Cholesterol is a modified fat called a sterol. It is very much like a wax, insoluble in the bloodstream and seems to be carried through the blood attached to complicated molecules called lipoproteins, "fatty proteins." The high density lipoproteins (HDL) are considered "good" and low density ones (LDL) are "bad." The blood levels of cholesterol are usually given as total cholesterol; but to have any meaning the levels should be given as HDL/LDL ratios or each separately.
Cholesterol is manufactured within the body, primarily in the liver but also within every cell in the body. It is essential to the construction of the cell membrane which protects the inner portion of all cells. It is also important in the production of the protective barrier of the skin, construction of the steroid hormones and in the production of vitamins. About 80% of the blood serum cholesterol is used in the production of bile salts, so essential to the metabolism of dietary fats.
Why then is it considered a "Villain"? Cholesterol is found in the plaques of blood vessels that are narrowed (arteriosclerosis) to the extent that blood flow to the heart muscle, kidneys, brain and other vital organs and tissues is cut off causing heart attacks and other fatal conditions. Thus many consider it the causative factor. But scientific experimentation shows that cholesterol is not the cause of this condition. High serum cholesterol may only be a symptom of an impending arteriosclerosis - one of many factors producing these plaques.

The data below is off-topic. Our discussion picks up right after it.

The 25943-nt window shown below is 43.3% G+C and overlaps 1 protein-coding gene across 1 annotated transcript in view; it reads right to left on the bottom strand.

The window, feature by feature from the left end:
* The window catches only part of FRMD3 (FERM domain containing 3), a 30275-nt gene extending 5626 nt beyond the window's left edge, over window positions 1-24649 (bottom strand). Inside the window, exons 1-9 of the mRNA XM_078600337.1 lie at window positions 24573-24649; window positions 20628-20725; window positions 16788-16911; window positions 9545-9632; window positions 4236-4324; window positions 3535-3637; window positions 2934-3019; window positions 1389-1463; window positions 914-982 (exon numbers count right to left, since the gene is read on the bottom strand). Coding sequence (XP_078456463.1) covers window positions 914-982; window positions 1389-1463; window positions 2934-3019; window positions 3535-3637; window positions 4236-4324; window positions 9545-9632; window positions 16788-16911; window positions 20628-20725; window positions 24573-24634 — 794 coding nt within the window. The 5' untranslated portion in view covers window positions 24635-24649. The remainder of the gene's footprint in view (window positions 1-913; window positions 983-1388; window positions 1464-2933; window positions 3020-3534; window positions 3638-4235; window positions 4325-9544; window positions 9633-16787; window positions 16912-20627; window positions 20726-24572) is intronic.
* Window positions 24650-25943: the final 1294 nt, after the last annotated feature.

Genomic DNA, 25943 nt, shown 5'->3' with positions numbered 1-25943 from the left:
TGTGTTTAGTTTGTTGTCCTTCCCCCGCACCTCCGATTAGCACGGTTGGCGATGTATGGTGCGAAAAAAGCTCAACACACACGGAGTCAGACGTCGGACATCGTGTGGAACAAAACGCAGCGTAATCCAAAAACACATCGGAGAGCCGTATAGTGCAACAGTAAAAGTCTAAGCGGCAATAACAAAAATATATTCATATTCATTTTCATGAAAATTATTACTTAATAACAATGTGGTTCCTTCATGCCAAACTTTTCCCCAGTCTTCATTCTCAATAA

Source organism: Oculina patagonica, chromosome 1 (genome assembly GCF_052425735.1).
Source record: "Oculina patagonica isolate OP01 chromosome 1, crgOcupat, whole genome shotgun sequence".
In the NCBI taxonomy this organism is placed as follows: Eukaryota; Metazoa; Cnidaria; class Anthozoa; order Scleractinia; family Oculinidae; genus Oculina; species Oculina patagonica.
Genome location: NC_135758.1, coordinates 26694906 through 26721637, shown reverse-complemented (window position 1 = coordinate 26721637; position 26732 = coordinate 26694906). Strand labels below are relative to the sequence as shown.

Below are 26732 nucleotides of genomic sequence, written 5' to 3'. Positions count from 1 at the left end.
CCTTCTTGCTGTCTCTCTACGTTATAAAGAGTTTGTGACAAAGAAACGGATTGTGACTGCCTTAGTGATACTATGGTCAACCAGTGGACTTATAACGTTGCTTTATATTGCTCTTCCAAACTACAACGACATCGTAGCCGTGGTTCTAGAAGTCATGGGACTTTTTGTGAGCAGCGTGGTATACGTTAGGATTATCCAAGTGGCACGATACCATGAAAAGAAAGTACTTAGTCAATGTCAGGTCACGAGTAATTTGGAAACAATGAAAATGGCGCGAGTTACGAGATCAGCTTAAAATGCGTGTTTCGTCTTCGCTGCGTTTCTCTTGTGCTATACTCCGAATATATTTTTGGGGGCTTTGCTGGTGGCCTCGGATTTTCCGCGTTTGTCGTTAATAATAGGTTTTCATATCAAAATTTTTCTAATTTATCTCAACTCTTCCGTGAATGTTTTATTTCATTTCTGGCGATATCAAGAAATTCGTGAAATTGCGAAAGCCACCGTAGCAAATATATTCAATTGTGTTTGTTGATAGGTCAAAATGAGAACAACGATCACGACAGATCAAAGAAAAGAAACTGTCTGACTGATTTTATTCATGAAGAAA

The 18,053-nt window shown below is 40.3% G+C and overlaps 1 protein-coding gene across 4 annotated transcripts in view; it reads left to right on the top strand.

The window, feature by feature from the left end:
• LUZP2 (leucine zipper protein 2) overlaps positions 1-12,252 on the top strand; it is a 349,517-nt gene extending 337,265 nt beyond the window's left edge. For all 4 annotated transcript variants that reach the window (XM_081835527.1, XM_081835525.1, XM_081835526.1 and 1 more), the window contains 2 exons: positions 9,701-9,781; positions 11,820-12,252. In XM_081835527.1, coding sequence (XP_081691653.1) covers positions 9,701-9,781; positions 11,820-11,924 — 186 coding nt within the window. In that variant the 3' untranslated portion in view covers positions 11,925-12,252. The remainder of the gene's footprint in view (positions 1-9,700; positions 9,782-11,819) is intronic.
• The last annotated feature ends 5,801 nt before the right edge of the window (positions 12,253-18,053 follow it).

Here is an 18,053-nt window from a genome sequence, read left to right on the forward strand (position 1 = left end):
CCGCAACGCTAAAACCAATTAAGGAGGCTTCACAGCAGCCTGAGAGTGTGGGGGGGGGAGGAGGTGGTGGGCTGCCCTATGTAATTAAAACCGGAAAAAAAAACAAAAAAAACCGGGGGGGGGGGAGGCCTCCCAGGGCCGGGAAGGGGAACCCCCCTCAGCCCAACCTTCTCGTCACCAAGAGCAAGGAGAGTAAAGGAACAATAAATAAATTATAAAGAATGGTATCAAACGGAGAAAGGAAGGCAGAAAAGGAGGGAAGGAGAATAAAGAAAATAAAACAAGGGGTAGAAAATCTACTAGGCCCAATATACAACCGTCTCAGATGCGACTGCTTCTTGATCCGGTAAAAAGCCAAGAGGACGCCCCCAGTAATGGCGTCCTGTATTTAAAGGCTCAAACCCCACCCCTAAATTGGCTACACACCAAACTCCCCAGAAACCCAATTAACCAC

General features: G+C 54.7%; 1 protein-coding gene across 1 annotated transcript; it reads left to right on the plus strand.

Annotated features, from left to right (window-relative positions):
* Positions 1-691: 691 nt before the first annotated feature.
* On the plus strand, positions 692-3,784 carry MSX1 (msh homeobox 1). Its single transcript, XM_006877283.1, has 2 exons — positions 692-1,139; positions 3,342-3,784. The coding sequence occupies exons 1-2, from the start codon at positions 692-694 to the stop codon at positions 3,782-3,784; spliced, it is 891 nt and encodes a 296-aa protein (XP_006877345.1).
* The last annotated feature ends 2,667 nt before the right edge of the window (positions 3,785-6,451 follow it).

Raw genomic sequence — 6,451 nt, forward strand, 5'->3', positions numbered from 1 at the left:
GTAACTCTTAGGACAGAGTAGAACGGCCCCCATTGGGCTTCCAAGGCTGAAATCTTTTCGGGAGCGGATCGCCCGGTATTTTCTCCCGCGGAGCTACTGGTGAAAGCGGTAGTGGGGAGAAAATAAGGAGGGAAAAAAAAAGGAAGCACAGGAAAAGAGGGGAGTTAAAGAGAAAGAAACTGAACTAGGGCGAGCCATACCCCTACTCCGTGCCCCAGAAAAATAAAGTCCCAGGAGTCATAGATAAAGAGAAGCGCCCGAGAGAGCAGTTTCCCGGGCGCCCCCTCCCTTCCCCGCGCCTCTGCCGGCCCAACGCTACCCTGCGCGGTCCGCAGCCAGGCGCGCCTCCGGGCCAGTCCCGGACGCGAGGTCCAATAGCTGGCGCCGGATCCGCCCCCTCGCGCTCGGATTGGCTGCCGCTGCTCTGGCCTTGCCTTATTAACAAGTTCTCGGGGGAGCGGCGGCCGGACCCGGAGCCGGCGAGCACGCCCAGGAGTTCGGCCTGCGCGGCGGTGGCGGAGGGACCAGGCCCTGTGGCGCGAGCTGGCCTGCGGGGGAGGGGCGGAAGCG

It has also been shown that the dietary intake of cholesterol has little, if any, correlation with high serum levels of this nutrient. If excessive intake occurs, the body decreases production to maintain its "normal" levels.
However, in the development of arteriosclerosis, a relationship has been shown repeatedly between high serum cholesterol and other factors - heredity, age, hormones, nutrition, tobacco smoking, excessive alcohol intake, obesity, debilitating diseases, hypertension and unknown contributors.
Recommended levels for normal total cholesterol are below 200 mgm/daily (National Institute of Health). If above this, it must be broken down into the HDL, LDL, VLDL and triglyceride levels to get a true evaluation. Cholesterol testing is not always reliable, so if you have an abnormal value, have a second or third test. Do not accept tests at shopping malls, health fairs, street stations, etc.
Even though high serum cholesterol levels merely indicate future problems, if elevated, they should be lowered to acceptable levels. There are many natural methods of lowering the serum levels such as: 1) use of more dietary fiber especially that found in oats, legumes, fruits, psyllium seed and guar gum, (though recognized for years, fiber was only recently discovered by the advertising media); 2) Omega-3 oil, an essential fatty acid found most abundantly in fish, but also in some plants, vegetables and nuts; especially in flax seed, spinach, mustard greens, walnuts, wheat germ oil, soybean lecithin, tofu, buttermilk and possibly some sea weeds; 3) lowering sugar intake; 4) increasing intake of Vitamin C, E, A, B15, and niacin; 5) light exercise; 6) lecithin increase in diet; 7) increased garlic and onions in the diet; 8) elimination or marked decrease in coffee intake; 9) addition of selenium, chromium, olive oil, alfalfa sprouts, avocados, and other natural substances to the diet. Through the years other products (and surely new ones in the future) have been shown to lower the cholesterol levels. Probably all that is needed to reduce serum cholesterol (and the possible increased risks for arteriosclerosis) is to partake of a natural, balanced vegetarian diet. In a lactovegetarian diet the only extraneous sources of cholesterol are milk products (only animal products have cholesterol), intake of which is easily controlled, although we do not believe that it is very important to keep it drastically low.